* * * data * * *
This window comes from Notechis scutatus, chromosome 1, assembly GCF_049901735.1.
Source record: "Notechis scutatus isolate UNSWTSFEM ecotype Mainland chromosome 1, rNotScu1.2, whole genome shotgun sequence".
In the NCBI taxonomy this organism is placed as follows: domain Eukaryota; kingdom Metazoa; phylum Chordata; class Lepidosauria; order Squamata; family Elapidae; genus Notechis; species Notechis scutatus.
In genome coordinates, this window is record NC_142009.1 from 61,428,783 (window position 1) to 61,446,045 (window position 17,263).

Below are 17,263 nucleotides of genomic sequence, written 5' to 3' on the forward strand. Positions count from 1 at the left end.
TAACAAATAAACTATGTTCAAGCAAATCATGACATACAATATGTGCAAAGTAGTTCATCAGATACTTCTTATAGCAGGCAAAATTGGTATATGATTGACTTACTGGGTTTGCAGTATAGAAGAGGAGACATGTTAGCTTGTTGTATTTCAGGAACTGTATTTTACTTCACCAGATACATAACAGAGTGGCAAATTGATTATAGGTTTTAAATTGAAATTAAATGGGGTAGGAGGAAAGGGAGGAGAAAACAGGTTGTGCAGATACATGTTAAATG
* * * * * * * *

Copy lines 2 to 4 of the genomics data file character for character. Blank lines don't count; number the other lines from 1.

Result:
Source record: "Notechis scutatus isolate UNSWTSFEM ecotype Mainland chromosome 1, rNotScu1.2, whole genome shotgun sequence".
In the NCBI taxonomy this organism is placed as follows: domain Eukaryota; kingdom Metazoa; phylum Chordata; class Lepidosauria; order Squamata; family Elapidae; genus Notechis; species Notechis scutatus.
In genome coordinates, this window is record NC_142009.1 from 61,428,783 (window position 1) to 61,446,045 (window position 17,263).